Occupy Wall Street announced itself to the world September 17, 2011, when a thousand people gathered in New York’s famed Wall Street financial district. Modest by the standards of mass protest, it was largely ignored by media.
Within a month the protest—inspired in part by the Egyptian occupation of Tahrir Square and other protests of the “Arab Spring”—involved hundreds of thousands of people in hundreds of encampments in the United States and around the world. It had become a major media event, and attracted hundreds of millions of sympathizers. An October 11 poll found that 54 percent of Americans had a favorable opinion of the protest and overwhelmingly agreed that:
- Wall Street and lobbyists have too much influence in Washington (86 percent)
- The gap between the rich and poor in the United States is too large (79 percent)
- Executives of financial institutions responsible for the financial meltdown in 2008 should be prosecuted (71 percent)
- The rich should pay more in taxes (68 percent).
Wall Street is the symbolic center of an economic system that works for the richest 1% at the expense of the other 99% and uses its outsized financial and media muscle to corrupt government and deepen the divide.
Occupy Wall Street protesters want a future for themselves and their children. They want an economic system that works for everyone. They want a government that answers to everyone. Do they have a clear plan? No. But they have a deep faith in our ability as a nation to work it out through democratic dialogue. Their accomplishment is already monumental.
They have forced the corporate media machine to focus national attention on Wall Street banks and corporations as the primary threat to U.S. prosperity and security. This opens the window for a much-needed national conversation on the economy’s purpose, values, and structure.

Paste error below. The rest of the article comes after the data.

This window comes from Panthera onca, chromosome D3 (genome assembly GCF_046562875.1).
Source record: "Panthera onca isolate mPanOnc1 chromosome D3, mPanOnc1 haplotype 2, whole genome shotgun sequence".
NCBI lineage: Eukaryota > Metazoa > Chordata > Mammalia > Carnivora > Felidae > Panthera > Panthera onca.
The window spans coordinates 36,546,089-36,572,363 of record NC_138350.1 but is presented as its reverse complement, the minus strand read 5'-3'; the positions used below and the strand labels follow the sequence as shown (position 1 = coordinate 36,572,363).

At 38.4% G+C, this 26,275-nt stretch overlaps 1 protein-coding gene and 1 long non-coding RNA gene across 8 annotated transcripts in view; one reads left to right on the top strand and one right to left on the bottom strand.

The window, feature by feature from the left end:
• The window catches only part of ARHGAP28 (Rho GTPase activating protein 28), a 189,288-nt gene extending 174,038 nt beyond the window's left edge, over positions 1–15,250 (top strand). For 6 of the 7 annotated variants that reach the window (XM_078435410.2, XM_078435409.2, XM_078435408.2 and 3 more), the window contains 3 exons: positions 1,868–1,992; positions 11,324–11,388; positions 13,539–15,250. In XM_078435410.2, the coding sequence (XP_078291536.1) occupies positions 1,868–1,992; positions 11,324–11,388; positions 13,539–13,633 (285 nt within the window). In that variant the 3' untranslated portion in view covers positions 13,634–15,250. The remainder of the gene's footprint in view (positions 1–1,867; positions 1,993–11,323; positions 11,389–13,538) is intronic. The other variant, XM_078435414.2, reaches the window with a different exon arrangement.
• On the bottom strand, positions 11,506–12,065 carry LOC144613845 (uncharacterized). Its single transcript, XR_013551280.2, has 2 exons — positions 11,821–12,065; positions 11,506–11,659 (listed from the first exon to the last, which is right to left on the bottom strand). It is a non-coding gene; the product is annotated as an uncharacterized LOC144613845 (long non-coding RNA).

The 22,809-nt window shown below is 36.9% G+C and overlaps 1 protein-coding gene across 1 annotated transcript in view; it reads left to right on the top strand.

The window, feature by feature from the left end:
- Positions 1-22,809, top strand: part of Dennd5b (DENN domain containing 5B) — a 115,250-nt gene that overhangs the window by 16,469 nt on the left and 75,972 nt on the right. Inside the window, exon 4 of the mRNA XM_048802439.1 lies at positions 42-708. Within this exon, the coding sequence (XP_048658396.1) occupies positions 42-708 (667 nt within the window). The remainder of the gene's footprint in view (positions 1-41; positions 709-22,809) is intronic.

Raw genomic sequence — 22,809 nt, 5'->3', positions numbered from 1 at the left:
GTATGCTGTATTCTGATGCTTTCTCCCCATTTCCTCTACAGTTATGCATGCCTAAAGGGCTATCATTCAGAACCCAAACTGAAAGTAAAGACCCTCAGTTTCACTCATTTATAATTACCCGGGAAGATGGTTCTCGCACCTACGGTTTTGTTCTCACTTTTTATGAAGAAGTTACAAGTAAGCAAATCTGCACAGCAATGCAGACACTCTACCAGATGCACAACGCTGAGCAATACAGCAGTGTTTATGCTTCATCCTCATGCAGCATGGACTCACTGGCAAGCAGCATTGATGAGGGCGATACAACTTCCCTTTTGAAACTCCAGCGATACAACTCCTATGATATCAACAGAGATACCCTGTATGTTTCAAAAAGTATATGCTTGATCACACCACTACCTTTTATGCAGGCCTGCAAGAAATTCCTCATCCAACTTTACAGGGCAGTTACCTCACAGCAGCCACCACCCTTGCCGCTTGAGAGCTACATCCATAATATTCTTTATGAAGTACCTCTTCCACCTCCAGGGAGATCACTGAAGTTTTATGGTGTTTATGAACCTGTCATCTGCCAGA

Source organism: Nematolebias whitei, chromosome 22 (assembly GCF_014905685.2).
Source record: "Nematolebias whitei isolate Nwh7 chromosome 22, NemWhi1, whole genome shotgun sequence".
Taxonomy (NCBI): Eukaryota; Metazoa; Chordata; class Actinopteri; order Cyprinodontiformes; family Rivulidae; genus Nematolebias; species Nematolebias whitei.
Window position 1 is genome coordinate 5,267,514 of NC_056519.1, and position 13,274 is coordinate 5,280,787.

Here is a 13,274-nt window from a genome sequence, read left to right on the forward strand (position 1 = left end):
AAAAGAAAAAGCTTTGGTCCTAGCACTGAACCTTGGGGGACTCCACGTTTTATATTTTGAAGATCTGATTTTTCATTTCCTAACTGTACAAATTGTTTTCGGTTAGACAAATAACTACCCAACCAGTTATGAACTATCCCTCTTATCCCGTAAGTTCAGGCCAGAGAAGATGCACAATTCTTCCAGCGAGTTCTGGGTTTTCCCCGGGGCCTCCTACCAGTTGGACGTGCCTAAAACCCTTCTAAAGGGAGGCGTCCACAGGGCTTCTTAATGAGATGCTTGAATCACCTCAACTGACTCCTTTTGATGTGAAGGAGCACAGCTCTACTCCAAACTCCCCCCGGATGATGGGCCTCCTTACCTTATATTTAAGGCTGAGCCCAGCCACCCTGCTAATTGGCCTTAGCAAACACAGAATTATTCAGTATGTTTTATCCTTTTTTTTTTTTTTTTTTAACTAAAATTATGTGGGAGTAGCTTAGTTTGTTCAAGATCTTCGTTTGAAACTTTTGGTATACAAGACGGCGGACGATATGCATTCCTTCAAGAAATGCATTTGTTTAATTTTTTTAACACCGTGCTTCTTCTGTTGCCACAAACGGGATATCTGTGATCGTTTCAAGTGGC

After the Eviction: What's Next?
What does the Occupy movement do when its flagship occupation is, at least for now, gone?
America is a tale of two economies. The Wall Street economy answers only to faceless financial markets and is devoted to financial deception, manipulation, and speculation to maximize financial returns to its most powerful players. The Main Street economy is directly accountable to real people who have a natural interest in building healthy communities with thriving local economies and natural environments.
After the Wall Street economy drove the nation into the Great Depression of the 1930s, Americans put in place rules to constrain Wall Street and strengthen Main Street. This shifted economic power from Wall Street financiers to Main Street entrepreneurs who view the creation of jobs as essential to their business success and have a natural interest in contributing to the health and prosperity of their communities.
America went on to build a strong middle class, lead the world in industry and technology, and make the American Dream of a secure and comfortable life in return for hard work and playing by the rules a reality for a substantial majority of Americans.
Wall Street interests mobilized in the 1970s to dismantle the restrictions on their power. It was class war and Wall Street won. The Forbes Magazine list of the world’s billionaires set two records in 2011: total number (1,210) and combined wealth ($4.5 trillion—equal to the German GDP).
The America envisioned in the Declaration of Independence is still a work in progress. It is time to declare our national independence from Wall Street and change the rules to shift power from the 1% Wall Street economy to Main Street economies that work for all.
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Now’s the time to challenge economic orthodoxy—but only a massive social movement can turn things around.